NOTE: Many aspects of this article still apply to those who don’t work internationally.
In a previous article, we looked at 5 solid steps on how to become an international freelance copywriter. This was after dispelling the myth that international freelancing isn’t possible — it is possible, very possible coupled with a high demand. However, once you get established and start landing projects, the need to manage your international freelance business efficiently becomes a reality.
Therefore, we are going to look at a few “running a business” specifics. The basics we will cover are: Clients and projects, getting paid, and fine-tuning your business operation.
Clients and Projects
Once you start to land work from clients, beginning and managing certain elements of the project come into play. Your “international copywriter” status, for the most part, doesn’t change the types of projects you will be asked to handle. Some examples: Case studies, white papers, website copy, articles, and more. You may be asked to write an email blast or a drip campaign. One time, I was even asked to write a telephone script.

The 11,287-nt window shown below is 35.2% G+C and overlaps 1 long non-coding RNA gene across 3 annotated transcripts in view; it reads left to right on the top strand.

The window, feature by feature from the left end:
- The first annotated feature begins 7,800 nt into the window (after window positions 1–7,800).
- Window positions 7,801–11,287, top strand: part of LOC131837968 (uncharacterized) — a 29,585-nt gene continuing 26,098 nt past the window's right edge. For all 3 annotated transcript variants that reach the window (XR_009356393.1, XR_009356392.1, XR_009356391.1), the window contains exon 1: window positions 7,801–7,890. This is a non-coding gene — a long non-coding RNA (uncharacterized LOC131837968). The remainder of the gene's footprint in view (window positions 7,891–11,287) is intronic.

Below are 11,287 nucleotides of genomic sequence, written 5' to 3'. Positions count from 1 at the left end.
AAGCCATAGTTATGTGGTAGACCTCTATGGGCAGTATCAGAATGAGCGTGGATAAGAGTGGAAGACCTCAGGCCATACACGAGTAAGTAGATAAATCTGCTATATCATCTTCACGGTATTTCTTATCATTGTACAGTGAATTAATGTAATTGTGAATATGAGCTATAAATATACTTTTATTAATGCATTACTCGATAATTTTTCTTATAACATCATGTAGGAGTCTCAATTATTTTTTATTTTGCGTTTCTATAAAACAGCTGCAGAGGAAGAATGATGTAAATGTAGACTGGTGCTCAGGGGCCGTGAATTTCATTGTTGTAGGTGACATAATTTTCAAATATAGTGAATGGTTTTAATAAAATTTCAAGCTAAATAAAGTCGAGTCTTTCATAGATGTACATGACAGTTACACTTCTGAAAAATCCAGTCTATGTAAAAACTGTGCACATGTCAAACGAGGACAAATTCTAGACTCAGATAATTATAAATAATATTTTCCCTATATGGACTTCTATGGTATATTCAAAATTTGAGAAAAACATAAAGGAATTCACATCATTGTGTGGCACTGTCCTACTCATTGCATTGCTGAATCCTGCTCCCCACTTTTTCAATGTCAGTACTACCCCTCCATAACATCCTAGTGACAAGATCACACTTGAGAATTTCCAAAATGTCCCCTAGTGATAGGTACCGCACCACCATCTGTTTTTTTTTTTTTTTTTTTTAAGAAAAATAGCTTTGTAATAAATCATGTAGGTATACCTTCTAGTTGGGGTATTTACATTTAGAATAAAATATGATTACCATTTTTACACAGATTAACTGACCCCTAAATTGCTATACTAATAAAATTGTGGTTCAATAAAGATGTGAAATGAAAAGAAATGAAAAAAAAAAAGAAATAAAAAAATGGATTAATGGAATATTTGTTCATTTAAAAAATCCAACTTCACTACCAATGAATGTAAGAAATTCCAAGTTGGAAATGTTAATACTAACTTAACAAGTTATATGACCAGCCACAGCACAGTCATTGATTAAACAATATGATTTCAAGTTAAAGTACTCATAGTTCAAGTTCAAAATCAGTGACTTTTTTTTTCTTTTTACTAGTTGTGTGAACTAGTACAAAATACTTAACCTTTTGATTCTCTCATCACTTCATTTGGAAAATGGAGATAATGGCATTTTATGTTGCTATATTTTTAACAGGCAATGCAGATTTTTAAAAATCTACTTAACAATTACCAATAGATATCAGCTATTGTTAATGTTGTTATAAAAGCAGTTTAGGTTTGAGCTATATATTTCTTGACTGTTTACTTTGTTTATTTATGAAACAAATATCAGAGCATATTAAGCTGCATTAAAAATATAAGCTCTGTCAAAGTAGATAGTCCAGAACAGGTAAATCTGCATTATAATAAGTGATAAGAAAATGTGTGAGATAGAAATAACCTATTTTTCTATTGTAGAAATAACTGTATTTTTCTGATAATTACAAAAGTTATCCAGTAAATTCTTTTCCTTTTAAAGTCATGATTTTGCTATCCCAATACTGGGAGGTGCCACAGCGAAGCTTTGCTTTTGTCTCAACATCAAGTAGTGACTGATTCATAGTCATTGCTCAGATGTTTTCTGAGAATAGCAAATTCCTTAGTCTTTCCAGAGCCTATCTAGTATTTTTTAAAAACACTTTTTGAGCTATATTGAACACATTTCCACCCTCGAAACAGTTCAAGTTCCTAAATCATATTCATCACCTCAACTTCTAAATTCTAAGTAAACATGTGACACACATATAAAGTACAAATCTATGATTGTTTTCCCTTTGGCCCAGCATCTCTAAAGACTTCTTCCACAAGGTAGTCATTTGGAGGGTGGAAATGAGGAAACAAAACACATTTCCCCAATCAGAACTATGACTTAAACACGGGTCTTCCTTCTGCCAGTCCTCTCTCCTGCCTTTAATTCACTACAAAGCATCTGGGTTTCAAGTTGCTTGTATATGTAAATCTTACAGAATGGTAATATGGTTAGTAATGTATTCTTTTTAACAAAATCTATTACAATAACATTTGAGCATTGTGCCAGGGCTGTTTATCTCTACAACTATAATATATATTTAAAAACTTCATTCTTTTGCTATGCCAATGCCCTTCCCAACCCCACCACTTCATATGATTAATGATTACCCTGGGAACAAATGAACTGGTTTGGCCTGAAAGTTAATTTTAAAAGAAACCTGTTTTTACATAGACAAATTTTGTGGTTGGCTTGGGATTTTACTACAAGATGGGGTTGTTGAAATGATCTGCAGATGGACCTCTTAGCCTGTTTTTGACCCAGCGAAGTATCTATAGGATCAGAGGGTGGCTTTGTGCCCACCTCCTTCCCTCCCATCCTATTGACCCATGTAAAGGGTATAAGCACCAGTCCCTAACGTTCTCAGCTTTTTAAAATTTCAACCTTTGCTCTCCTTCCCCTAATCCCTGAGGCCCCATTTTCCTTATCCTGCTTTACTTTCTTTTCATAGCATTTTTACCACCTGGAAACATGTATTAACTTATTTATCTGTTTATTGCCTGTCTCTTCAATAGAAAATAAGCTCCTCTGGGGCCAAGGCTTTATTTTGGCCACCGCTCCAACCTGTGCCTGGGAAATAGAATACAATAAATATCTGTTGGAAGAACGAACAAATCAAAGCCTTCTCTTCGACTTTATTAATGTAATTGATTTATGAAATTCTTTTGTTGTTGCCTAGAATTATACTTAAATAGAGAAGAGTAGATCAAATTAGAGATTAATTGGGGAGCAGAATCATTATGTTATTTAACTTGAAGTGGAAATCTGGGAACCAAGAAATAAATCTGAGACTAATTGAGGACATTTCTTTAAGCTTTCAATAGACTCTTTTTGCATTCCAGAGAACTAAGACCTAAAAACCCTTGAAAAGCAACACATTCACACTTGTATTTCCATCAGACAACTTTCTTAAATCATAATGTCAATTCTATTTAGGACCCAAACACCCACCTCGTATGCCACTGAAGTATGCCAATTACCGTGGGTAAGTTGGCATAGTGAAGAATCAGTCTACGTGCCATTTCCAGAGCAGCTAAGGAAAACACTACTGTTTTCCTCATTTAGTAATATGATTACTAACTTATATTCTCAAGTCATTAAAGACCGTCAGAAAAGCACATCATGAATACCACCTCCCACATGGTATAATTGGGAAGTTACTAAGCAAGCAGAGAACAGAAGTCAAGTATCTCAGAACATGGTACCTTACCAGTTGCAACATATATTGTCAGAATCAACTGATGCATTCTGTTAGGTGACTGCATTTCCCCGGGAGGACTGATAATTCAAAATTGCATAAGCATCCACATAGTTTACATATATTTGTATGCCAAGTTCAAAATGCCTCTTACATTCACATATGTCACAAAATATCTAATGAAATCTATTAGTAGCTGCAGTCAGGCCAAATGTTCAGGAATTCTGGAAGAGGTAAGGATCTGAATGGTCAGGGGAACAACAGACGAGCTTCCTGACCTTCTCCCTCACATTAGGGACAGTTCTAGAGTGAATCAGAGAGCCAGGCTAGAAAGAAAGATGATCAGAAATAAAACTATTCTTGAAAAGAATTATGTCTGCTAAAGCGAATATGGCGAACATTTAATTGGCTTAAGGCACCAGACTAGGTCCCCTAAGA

In working on these kinds of projects, two very important basic steps come into play. Those being, making client calls/interviews, and recording those calls.
Editor’s Note: If you’d like more inside information about setting up a freelance business, including choosing a legal status, contracts, home office set-up, recordkeeping, negotiating fees, and more, check out Freelance Writing Business Success. It’s full of advice from copywriters who built profitable businesses from scratch. And, if you need help setting up your website, check out Build Your Freelance Website in Four Days. It offers step-by-step guidance on getting your website launched — once and for all — without any confusing techie talk.